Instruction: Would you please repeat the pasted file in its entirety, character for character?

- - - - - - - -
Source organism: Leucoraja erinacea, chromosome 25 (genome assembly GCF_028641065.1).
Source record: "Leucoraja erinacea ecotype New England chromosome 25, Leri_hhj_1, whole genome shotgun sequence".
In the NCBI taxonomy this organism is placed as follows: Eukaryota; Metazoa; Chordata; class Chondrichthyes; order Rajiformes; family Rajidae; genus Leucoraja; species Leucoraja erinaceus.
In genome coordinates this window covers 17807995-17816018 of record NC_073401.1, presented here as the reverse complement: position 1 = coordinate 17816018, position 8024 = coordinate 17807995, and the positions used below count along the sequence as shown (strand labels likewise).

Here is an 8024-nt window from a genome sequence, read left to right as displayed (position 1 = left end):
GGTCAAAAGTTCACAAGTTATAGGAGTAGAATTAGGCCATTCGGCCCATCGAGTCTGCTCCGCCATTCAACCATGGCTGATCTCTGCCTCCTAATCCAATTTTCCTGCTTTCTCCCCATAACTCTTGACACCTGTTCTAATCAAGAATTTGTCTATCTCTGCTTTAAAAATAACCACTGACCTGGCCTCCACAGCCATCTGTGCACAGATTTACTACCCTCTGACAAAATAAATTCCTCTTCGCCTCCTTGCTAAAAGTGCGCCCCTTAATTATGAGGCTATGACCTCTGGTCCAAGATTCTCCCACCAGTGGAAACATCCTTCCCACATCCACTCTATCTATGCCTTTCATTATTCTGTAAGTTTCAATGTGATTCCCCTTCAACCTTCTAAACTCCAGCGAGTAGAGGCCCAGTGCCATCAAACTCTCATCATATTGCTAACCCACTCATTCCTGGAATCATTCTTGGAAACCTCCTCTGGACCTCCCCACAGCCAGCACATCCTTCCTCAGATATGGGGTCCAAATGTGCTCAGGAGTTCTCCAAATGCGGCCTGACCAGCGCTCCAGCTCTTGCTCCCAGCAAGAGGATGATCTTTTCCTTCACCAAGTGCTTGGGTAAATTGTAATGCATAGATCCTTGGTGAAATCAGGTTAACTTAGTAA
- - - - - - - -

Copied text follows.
Source organism: Leucoraja erinacea, chromosome 25 (genome assembly GCF_028641065.1).
Source record: "Leucoraja erinacea ecotype New England chromosome 25, Leri_hhj_1, whole genome shotgun sequence".
In the NCBI taxonomy this organism is placed as follows: Eukaryota; Metazoa; Chordata; class Chondrichthyes; order Rajiformes; family Rajidae; genus Leucoraja; species Leucoraja erinaceus.
In genome coordinates this window covers 17807995-17816018 of record NC_073401.1, presented here as the reverse complement: position 1 = coordinate 17816018, position 8024 = coordinate 17807995, and the positions used below count along the sequence as shown (strand labels likewise).

Here is an 8024-nt window from a genome sequence, read left to right as displayed (position 1 = left end):
GGTCAAAAGTTCACAAGTTATAGGAGTAGAATTAGGCCATTCGGCCCATCGAGTCTGCTCCGCCATTCAACCATGGCTGATCTCTGCCTCCTAATCCAATTTTCCTGCTTTCTCCCCATAACTCTTGACACCTGTTCTAATCAAGAATTTGTCTATCTCTGCTTTAAAAATAACCACTGACCTGGCCTCCACAGCCATCTGTGCACAGATTTACTACCCTCTGACAAAATAAATTCCTCTTCGCCTCCTTGCTAAAAGTGCGCCCCTTAATTATGAGGCTATGACCTCTGGTCCAAGATTCTCCCACCAGTGGAAACATCCTTCCCACATCCACTCTATCTATGCCTTTCATTATTCTGTAAGTTTCAATGTGATTCCCCTTCAACCTTCTAAACTCCAGCGAGTAGAGGCCCAGTGCCATCAAACTCTCATCATATTGCTAACCCACTCATTCCTGGAATCATTCTTGGAAACCTCCTCTGGACCTCCCCACAGCCAGCACATCCTTCCTCAGATATGGGGTCCAAATGTGCTCAGGAGTTCTCCAAATGCGGCCTGACCAGCGCTCCAGCTCTTGCTCCCAGCAAGAGGATGATCTTTTCCTTCACCAAGTGCTTGGGTAAATTGTAATGCATAGATCCTTGGTGAAATCAGGTTAACTTAGTAA